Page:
Time to get the boat ready for spring use
Most boats have done nothing but sit on the trailer all winter — some in garages or driveways, some covered and others open to nature’s elements.
Some users religiously clean their crafts. Most of us, however, simply put the boat back on the trailer, haul it home and park it in its resting spot until the next trip.
Because of the various incursions of materials in the waters, your boat will attract them like a magnet. When boats are trailered, it’s nothing unusual to see the lower portion become stained from dirt and other stuff on the waterways.
With spring quickly approaching, you should be getting your boat ready for the season. You should take care of the motor and the visual affect as well.
You have a bunch of money tied up in that boat. To protect that investment, take care of it each time you use it. Try some of the following tips:
- Keep a can of WD-40 handy. It has many uses and belongs in your boat-cleaning kit. It can remove fish scents from carpet, but follow any application with soap and water. WD-40 also will remove road tar from your vehicle, boat and trailer with no adverse affect to the finish.
- Wax your boat to protect it from oxidation and minimize staining from the elements. However, don’t wax your boat with the same wax you use on your vehicle. Some brands meant for your vehicle will deteriorate the gel coating on your fiberglass boat. Some people wax their aluminum boats to minimize oxidation. Any car wax will work on aluminum with no adverse effects.
- Live wells have sat all winter with the lids closed. That means with any moisture remaining, the well probably will have remnants of fish, mildewing and mold. Flush the wells by mixing baking soda with hot water. Do the same thing if you have a built-in ice chest. After you’ve cleaned it, wipe it down with a couple drops of vanilla on a paper towel to make it smell fresh and sweet. Leave the towel in the ice chest until you’re ready to use it.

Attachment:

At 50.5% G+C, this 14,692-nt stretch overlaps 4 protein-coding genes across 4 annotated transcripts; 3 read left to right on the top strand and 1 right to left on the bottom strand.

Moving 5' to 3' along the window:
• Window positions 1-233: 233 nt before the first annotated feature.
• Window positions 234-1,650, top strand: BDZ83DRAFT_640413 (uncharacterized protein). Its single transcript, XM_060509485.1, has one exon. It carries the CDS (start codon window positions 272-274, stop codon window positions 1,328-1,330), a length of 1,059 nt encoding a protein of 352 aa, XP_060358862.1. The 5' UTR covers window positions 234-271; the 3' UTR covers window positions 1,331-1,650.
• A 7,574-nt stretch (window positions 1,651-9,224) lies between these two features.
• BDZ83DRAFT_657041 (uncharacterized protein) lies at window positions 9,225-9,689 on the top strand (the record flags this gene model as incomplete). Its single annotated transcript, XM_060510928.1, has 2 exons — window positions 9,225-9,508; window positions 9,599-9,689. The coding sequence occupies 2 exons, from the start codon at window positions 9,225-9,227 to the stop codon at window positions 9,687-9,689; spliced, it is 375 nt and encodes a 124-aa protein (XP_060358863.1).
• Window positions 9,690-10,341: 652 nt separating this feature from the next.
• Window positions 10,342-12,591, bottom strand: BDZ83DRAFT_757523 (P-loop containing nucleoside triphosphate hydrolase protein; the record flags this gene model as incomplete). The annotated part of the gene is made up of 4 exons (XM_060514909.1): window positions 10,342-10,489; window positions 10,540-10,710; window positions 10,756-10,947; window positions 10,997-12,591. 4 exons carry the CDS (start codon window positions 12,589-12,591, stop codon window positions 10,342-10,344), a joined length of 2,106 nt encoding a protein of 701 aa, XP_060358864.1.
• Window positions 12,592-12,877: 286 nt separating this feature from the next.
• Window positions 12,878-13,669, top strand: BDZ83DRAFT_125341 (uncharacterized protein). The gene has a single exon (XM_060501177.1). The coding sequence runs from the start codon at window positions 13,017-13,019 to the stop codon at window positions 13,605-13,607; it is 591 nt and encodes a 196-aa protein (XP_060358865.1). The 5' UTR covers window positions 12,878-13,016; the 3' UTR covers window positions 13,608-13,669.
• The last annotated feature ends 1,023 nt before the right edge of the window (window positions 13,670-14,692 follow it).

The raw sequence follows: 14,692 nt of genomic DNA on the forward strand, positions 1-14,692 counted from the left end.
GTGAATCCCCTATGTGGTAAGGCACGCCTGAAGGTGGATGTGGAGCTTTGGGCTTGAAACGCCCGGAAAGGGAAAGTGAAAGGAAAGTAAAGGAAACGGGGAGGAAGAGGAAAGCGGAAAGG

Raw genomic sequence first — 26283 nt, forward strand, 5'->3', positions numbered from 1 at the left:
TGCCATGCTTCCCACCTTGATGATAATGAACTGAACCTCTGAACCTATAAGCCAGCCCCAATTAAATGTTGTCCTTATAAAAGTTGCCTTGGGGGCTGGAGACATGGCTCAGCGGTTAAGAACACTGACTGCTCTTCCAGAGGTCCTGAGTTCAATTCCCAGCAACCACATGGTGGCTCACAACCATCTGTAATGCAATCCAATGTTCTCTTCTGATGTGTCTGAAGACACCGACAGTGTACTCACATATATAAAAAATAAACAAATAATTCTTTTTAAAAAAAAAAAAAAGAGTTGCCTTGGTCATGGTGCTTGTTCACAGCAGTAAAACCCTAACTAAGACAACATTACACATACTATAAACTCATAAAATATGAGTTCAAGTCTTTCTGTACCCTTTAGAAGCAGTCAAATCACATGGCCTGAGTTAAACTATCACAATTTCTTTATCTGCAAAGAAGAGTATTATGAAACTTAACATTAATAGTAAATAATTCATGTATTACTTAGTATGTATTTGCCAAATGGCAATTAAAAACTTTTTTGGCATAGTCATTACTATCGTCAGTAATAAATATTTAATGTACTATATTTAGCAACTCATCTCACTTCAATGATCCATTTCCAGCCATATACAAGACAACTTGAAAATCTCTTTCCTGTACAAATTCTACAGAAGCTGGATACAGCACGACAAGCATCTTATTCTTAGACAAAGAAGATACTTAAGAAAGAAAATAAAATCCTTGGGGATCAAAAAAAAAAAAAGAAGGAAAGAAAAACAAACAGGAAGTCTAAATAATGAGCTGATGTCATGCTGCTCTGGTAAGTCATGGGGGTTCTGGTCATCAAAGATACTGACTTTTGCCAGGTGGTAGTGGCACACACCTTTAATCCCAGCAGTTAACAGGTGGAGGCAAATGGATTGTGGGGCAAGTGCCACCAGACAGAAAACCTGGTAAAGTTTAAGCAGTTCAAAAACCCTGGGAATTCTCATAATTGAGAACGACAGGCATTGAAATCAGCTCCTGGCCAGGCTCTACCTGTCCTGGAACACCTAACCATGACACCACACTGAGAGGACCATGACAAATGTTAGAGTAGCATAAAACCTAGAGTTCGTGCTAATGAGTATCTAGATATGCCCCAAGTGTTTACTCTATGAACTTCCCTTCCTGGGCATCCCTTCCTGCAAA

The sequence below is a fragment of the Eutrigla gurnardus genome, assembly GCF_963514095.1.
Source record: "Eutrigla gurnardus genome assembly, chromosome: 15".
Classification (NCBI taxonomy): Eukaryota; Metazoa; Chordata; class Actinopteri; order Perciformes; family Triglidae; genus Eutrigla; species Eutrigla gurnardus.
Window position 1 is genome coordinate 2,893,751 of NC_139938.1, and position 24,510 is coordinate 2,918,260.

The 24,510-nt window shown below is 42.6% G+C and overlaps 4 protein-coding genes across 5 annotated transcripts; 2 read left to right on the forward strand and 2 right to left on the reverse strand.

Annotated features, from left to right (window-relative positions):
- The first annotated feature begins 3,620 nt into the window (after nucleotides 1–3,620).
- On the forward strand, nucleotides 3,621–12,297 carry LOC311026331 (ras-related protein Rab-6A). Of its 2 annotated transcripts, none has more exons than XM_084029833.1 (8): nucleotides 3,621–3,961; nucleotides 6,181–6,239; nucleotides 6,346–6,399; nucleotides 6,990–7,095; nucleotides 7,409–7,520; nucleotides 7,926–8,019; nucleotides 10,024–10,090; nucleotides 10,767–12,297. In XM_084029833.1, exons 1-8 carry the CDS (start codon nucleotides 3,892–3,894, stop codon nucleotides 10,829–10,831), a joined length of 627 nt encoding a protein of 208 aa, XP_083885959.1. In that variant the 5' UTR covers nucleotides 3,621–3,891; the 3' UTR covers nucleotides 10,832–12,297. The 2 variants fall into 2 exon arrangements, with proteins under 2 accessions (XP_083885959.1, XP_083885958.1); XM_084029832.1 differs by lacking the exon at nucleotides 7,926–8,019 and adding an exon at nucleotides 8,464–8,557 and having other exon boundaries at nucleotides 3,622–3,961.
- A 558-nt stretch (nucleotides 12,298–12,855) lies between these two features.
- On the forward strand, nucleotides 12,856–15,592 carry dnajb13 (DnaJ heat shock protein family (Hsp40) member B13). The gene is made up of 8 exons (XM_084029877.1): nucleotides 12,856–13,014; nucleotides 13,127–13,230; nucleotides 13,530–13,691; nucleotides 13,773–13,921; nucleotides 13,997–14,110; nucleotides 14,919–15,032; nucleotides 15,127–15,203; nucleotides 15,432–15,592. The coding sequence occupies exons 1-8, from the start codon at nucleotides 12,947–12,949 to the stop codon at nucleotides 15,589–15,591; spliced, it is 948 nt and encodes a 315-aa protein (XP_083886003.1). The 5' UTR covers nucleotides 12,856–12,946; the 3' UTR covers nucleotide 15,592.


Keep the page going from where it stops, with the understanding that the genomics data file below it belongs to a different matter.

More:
- Get rid of unsightly water spots with a 50/50 mix of water and white vinegar.
- Those who boat in salt water know to wash their boats immediately after trailering, but you should do the same even if you don’t boat in salt water. Rinse it with fresh water and wipe it down with a chamois cloth.
- Lastly, stay away from power washes, unless you want to replace your carpeting. Power washes will separate the carpet from the floor.
Lake Pardee: The lake currently is 15-18 feet below spill. It could be a bigger problem this summer, as there isn’t a massive amount of snow above the lake to make a long-term effect. For now, bank fishing has been the best way to go. Trollers are working hard to get bit, mostly near the face of the dam, the Rock Wall and upriver as far as Columbia Gulch. No word on kokanee yet, and brown trout are staying quiet. Those doing the shore-casting thing behind the boathouse, Rainbow Point and Blue Heron Point are scoring. Power Bait with glitter and garlic works well. Cast-retrieving a flashy lure with your second rod while you wait for the bait to get bit almost assures you of a limit.